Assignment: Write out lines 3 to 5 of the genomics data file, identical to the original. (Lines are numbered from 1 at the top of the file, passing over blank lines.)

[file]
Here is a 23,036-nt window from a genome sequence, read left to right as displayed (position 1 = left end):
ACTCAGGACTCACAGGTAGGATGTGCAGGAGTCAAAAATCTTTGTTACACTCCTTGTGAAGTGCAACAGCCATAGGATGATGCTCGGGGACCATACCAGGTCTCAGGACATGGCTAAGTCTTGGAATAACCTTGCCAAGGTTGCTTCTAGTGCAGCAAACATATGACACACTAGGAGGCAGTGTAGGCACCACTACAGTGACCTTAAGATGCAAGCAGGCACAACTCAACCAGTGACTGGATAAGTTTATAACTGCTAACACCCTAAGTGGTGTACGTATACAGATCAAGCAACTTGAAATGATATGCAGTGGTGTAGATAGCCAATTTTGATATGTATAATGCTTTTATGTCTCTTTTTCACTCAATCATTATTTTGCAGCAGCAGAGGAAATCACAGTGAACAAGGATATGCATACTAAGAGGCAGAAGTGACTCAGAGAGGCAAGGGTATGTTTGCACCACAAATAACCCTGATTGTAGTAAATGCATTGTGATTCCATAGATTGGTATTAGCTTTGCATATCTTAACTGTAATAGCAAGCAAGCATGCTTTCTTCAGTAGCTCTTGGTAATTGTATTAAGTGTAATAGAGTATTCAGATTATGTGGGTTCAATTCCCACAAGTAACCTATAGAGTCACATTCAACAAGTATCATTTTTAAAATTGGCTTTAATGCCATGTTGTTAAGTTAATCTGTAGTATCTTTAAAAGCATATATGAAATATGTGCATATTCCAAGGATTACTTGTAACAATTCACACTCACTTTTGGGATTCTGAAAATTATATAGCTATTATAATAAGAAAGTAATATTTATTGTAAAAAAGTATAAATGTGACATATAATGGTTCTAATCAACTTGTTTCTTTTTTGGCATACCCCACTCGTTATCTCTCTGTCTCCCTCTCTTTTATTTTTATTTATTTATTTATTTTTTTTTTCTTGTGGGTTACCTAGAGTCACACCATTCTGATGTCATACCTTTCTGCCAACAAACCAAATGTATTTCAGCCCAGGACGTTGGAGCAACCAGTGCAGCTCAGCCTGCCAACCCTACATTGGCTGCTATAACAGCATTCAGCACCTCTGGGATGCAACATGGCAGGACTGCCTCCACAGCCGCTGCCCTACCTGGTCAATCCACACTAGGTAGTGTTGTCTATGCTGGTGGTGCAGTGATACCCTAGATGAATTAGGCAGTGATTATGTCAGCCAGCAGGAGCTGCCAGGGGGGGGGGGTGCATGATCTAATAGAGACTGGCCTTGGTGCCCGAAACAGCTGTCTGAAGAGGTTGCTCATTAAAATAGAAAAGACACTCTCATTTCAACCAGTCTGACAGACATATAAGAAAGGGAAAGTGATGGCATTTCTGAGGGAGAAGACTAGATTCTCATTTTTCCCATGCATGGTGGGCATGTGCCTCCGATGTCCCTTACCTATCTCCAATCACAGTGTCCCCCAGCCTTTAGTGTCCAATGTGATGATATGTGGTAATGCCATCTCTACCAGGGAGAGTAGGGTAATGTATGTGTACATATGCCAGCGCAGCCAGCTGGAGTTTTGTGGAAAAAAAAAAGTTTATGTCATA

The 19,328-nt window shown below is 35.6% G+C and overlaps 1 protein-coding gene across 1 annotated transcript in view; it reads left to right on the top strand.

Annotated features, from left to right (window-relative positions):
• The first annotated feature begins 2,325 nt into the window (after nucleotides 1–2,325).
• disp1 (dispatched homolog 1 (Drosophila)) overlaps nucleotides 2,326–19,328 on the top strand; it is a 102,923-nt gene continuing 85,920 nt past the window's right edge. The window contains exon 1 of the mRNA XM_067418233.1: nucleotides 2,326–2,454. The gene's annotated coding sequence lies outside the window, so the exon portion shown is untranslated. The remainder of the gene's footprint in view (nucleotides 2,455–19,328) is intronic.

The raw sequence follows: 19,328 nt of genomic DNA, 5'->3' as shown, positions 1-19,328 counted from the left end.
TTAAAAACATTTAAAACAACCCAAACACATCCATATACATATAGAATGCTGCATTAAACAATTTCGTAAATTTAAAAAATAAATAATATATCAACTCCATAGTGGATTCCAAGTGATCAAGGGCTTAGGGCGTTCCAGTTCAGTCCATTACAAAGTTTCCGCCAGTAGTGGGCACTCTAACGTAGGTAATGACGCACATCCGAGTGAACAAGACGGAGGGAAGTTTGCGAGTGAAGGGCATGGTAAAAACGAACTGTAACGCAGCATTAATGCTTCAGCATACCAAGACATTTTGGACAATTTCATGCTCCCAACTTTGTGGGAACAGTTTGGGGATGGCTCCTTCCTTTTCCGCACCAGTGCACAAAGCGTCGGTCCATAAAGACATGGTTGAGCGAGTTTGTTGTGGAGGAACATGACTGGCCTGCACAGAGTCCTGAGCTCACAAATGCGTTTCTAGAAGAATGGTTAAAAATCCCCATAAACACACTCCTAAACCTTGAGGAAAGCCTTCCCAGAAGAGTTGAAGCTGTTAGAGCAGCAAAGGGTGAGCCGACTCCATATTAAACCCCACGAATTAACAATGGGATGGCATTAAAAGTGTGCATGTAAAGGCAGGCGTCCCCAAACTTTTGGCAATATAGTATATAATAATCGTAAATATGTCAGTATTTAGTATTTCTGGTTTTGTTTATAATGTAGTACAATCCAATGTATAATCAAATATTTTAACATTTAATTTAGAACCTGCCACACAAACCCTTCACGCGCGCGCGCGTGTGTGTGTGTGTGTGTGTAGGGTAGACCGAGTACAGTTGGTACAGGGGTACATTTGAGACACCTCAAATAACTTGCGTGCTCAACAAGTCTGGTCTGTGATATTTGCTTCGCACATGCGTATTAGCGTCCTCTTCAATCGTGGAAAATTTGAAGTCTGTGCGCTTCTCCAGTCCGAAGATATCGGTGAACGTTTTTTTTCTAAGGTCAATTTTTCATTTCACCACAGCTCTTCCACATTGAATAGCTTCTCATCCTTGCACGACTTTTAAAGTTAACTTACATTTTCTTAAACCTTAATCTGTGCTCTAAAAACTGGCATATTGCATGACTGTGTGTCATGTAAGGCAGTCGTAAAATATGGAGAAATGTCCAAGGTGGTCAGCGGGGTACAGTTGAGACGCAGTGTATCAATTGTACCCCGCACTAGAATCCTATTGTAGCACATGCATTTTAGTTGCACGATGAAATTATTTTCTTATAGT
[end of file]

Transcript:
The 19,328-nt window shown below is 35.6% G+C and overlaps 1 protein-coding gene across 1 annotated transcript in view; it reads left to right on the top strand.

Annotated features, from left to right (window-relative positions):
• The first annotated feature begins 2,325 nt into the window (after nucleotides 1–2,325).